TAMPA — Officials at the James A. Haley VA Medical Center put a tiny camera hidden in a smoke detector in the room of a brain-damaged veteran without telling his family.
This, Haley says, did not violate the patient's privacy.
But six months after the family of veteran Joseph Carnegie first asked for a copy of the video recorded off that camera, Haley officials still have not turned anything over to them.
Haley officials say they have been examining hundreds of hours of video to ensure the VA does not release the image of anyone in the room, excluding hospital staff and Carnegie's daughter, who has not given the VA permission to do so.
To do otherwise, Haley officials have said, would be a privacy violation.
"A number of individuals must be redacted from the recording prior to release," Susan Wentzell, a Haley spokesman, said in a recent email. "There are approximately 1,000 hours that must be reviewed frame by frame."
VA spokeswoman Mary Kay Hollingsworth said in an email, "We hope to have information to the family within the next few weeks."
In an Aug. 7 email to the Tampa Bay Times, Hollingsworth offered similar words: "The DVD will be provided as soon as practicable," she said then.
The VA has not contested the right of Carnegie's daughter to obtain the recordings.
But the daughter, Natalie Carnegie, said she has grown increasingly frustrated at Haley's refusal to provide the recording. She said she can't help but think Haley is trying to hide something.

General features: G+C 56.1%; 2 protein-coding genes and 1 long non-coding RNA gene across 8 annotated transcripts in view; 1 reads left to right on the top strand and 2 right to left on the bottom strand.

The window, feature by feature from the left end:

"We don't know what they're waiting for," said Natalie Carnegie. "They're stalling."
The camera was installed in June, the family said, after they threatened litigation against the VA because of poor care they believe Carnegie had received.
Hospital officials, who say Haley offers excellent care, say they used the camera to remotely monitor Carnegie's fragile health. They compare the camera with other technology commonly used by hospitals, such as heart monitors.
The agency has insisted it was not spying on the family. But Haley removed the camera earlier this year.
"What the VA tries to do is wear people out and wait you out to see if you fold and go away," said Mike Coleman, Natalie Carnegie's husband. "But it's not going to work with us."
Joseph Carnegie, an Air Force veteran from Atlanta, was admitted to a South Florida veterans hospital a year ago because of high blood sugar. Carnegie, who had been vacationing in Florida, soon developed a severe infection at that VA facility before being transferred to Haley.
Then, Carnegie suffered severe brain damage after Haley medical personnel failed to keep a feeding tube clear, the family says. The VA said it is unsure what caused the cardiac arrest that led to the brain damage.
The brain damage left the veteran unable to communicate.
Carnegie was discharged from Haley on Sept. 10, then transferred to a VA hospital in Atlanta. He is now cared for by his family at home in the Atlanta area.
Haley leaders said the family was told about the camera before its installation and indicated the Carnegies had signed a waiver acknowledging its installation.
Both points proved to be false. No such waiver existed, and Haley documents examined by the Times show the family did not know about the camera's installation.
The hospital also initially denied recording the video feed from the camera. This, too, was proven untrue.
The camera has sparked two investigations of Haley — one by the U.S. House Veterans Affairs Committee, the second by the VA's inspector general.
The VA said the IG's investigation is still ongoing. Committee staff also said the committee's investigation is ongoing. Rep. Jeff Miller, the Pensacola Republican who chairs the panel, has declined numerous requests for an interview.
Natalie Carnegie said she doesn't understand how a camera that the VA insists did not violate her father or her family's privacy needs to be reviewed to protect the privacy of strangers.
"It's insane," she said.
William R. Levesque can be reached at email@example.com